- Jenny Uechi and Warren Bell expose Canada's embarrassing place as the only government participating in a climate-denial group pushing for a dirty war against the planet. But despite the Harper Cons' worst efforts, there's some good news on the climate front - as the use of solar energy is booming in the U.S., while a new bilateral deal between the U.S. and China is rapidly eliminating the Cons' traditional excuses for blocking international agreement to cut greenhouse gas emissions.
- Kathryn May reports on some of the vital public services the Cons have been slashing in the name of paying for income splitting and other tax baubles - with food safety and frontline staff addressing EI and veterans' benefits ranking at the top of the list. And Tim Harper comments on how those cuts affect Canadians directly:
A simple tally of recent reports, some gleaned by this newspaper and The Canadian Press and testimony before Parliamentary committees, gives us a partial sense of what we are sacrificing to ensure this government could get to surplus and offer its tax breaks in a pre-election period.- Meanwhile, Kelly Grant notes that the Cons' plans to undermine the public service now include taking any real authority out of the hands of Canada's chief public health officer.
This week alone there was a report from the government’s public accounts showing the Harper government’s spending on marine safety had plunged 27 per cent since 2009-10 while aviation and rail safety were both down 20 per cent or more.
Transport Canada says the cuts were made on overhead, administrative and support services, but opposition critics find it hard to believe safety is not being compromised while oil shipments by rail skyrocket.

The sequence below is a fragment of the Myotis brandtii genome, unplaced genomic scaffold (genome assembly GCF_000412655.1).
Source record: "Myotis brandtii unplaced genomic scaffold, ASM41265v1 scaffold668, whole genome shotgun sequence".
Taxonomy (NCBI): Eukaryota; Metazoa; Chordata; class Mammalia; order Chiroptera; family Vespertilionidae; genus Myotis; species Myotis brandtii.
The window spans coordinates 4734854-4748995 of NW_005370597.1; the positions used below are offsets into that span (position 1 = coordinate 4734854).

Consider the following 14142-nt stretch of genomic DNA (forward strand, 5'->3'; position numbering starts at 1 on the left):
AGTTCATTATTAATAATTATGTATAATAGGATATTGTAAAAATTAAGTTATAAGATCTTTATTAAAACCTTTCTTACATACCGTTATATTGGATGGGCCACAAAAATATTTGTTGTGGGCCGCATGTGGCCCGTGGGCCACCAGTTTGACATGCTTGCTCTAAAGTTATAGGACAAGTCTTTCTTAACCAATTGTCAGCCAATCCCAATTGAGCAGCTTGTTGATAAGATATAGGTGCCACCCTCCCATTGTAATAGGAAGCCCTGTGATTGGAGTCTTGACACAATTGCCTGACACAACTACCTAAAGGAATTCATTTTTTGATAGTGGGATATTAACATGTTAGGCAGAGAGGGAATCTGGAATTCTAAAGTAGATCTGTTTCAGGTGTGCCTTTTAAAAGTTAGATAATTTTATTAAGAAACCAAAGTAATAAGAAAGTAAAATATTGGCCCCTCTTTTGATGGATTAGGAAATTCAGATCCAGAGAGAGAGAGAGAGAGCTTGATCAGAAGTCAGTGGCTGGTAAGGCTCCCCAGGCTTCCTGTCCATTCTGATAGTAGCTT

Another document obtained by CP showed Aboriginal Affairs had to shift $505 million in money earmarked for infrastructure over a six-year period to social and educational spending.
The money has bled the infrastructure fund and still not covered the shortfall on education and social spending. The infrastructure shortfall means fewer schools and more boil water orders in First Nations communities.
While you await your cheques, you might want to remember they didn’t come free. It may have already cost you from health care to security, from access to parks to treatment of our First Nations.
- CBC reports that the false promise of a privatized prison in Ontario has finally been deemed a failure in terms of cost and other outcomes - to the point where the province paid millions of dollars just to take back control for itself. [Update: as noted by @YouthAndWork, the story dates from 2006.]
- Finally, Thomas Walkom discusses how the Harper Cons are seeking to profit politically from their own culture of fear.